New Delhi, India
March 20, 2009
At the end of the lane is the Chini ka Rauza, looming in the fading light of the setting sun. Only a few people are around; one of them tries half-heartedly to offer his services as a guide, but we shake him off.
Chini ka Rauza is the tomb of a nobleman named Afzal Khan, a powerful courtier during the reigns of Jahangir and his son, Shahjahan. Afzal Khan’s brother, Amanat Khan, was the chief calligrapher employed to script the massive panels of calligraphy at the Taj Mahal. Interestingly enough, he was the only person allowed to leave his signature on the Taj.
But back to Afzal Khan, who began building this tomb during his lifetime, and was (after his death in 1639, at Lahore) brought here and interred.
Chini ka Rauza isn’t remarkable seen from afar; it’s a dull grey building with a shallow dome and four minaret-like structures (known in Indian architecture as guldastas). It’s only as we draw near that we see why it’s called the Porcelain Tomb: the façade was apparently once all tilework. Traces still remain, and we can imagine what the building, covered in floral motifs and geometric designs of bright blue, grey-blue, white, turquoise and green must once have looked like.Inside, the walls and vaulted ceiling are painted over, beginning with a circular, multicoloured and complex pattern on the domed ceiling. The walls and eight arched doorways are likewise decorated, in colourful arabesques, with medallions painted with the names of Allah and Mohammad (the latter rarely seen on monuments) on either side of the arches. Our dependable guidebook, Lucy Peck’s Agra: The Architectural Heritage, informs us that most of the painting is probably recent, since 19th century records mention the interior decoration of the tomb as being damaged by decay.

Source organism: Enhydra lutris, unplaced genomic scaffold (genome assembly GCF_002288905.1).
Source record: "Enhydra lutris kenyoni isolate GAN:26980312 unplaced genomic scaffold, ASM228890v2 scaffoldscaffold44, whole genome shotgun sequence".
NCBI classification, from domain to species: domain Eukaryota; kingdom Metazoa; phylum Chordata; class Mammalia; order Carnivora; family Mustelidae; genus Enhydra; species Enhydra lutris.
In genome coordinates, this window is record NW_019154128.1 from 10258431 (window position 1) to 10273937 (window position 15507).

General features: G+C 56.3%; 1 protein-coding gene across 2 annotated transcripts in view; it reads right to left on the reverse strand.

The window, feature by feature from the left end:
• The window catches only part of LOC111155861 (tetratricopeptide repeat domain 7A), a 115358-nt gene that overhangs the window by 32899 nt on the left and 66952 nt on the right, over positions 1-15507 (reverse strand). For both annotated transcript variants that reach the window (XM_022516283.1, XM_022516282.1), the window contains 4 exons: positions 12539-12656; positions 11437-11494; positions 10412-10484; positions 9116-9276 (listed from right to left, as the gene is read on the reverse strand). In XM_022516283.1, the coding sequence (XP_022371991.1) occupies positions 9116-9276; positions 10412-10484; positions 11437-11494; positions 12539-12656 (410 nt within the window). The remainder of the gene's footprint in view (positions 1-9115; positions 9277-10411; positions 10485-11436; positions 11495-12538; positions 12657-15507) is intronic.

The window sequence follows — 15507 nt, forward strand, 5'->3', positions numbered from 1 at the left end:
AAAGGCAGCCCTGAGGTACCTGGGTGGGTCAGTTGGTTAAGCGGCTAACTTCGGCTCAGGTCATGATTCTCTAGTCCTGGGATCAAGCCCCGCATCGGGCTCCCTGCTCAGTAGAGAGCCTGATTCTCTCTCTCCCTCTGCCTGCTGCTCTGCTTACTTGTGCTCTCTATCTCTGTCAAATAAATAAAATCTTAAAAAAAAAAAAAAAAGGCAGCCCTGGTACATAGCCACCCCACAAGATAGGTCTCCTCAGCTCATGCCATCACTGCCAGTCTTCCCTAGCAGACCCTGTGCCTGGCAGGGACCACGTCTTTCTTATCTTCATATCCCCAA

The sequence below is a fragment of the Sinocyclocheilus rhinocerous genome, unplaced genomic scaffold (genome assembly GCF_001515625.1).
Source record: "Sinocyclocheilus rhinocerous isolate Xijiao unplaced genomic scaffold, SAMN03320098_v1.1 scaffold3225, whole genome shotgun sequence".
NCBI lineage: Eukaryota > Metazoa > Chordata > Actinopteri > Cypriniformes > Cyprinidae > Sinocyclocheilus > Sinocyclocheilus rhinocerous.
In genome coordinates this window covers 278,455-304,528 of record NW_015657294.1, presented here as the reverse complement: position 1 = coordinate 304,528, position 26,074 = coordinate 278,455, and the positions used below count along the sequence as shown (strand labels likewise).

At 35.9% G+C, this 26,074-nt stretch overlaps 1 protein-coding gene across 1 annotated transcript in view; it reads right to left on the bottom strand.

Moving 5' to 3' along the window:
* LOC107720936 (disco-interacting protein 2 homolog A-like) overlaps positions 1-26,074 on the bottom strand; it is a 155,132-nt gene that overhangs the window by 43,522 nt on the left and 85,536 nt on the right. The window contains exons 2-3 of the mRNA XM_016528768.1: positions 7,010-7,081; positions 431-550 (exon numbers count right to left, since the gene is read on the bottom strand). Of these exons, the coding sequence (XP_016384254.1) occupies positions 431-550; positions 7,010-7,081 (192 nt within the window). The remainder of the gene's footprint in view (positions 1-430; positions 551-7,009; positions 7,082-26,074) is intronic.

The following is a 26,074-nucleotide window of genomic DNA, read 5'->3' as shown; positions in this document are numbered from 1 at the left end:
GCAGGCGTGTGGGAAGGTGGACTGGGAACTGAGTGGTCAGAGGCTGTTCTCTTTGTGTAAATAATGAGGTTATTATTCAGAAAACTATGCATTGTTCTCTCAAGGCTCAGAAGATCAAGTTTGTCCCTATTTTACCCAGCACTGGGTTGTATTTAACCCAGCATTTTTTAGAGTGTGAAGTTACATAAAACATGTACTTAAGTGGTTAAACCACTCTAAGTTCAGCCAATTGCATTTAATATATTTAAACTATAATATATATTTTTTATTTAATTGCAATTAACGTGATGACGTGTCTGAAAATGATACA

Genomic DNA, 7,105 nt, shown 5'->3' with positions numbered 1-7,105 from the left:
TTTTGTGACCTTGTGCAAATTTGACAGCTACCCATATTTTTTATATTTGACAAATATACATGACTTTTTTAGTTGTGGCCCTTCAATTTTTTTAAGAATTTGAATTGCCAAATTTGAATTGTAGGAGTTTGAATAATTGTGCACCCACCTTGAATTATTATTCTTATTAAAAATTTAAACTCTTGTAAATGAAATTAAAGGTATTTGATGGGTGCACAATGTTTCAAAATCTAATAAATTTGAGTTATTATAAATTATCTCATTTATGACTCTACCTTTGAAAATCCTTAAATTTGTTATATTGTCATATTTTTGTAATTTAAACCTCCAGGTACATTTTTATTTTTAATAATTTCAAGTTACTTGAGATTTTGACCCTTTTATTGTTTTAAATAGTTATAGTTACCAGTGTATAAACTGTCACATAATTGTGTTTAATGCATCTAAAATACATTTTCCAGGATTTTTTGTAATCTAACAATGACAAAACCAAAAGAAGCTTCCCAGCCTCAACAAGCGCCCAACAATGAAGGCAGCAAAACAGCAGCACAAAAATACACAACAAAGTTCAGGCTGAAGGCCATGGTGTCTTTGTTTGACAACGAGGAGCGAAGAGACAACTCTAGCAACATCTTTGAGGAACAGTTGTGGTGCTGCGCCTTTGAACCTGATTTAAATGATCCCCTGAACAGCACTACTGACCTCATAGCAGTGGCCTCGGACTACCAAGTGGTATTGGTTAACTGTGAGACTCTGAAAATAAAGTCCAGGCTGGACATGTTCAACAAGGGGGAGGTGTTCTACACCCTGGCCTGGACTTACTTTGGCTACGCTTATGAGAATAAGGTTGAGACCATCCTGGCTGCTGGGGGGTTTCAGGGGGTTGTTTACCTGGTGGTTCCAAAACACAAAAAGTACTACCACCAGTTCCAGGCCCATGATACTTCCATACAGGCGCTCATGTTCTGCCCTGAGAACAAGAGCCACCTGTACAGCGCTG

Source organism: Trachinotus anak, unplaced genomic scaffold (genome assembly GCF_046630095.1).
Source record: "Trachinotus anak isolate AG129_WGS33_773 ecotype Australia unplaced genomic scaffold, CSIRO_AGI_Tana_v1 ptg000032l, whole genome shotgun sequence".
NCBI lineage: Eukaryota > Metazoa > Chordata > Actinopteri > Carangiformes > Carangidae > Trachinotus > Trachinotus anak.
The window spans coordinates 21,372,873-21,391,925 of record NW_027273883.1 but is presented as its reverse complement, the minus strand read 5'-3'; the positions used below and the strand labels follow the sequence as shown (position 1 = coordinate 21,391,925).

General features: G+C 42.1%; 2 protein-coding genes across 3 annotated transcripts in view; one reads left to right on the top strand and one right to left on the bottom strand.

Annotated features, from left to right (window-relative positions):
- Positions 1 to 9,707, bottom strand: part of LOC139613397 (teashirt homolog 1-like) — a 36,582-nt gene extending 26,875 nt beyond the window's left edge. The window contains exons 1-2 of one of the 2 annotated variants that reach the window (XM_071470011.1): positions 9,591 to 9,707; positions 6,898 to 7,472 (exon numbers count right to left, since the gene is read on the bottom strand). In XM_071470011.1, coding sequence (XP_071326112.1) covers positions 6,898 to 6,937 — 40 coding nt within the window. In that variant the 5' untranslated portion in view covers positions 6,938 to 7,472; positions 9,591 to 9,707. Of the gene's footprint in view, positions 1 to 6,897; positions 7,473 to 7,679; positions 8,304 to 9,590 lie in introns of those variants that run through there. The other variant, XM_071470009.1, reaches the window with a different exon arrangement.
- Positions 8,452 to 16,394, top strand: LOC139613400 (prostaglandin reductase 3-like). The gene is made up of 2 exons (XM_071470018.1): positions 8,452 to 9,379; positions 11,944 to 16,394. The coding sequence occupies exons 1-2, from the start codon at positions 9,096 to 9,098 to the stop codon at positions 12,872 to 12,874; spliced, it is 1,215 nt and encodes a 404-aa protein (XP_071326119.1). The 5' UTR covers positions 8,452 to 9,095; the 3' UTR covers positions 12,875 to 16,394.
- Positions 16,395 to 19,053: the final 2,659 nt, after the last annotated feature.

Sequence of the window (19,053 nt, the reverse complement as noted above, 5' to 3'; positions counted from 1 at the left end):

Outside is a small garden, and at one end, a chhatri—a domed pavilion—of red sandstone, overlooking the river. There’s no indication what this is, but Swapna goes off to investigate. She comes back to say it looks like a Mughal water tower, a structure that housed a hydraulic system to lift water from the river below. Since a water channel (now dry) leads from it into the garden, this sounds plausible.
But that’s all there is to see at Chini ka Rauza, and with one last photograph (zoom at the maximum, since the best-preserved tilework is right at the top), we head off back to our hotel.
From journal Agra: Been There, Done That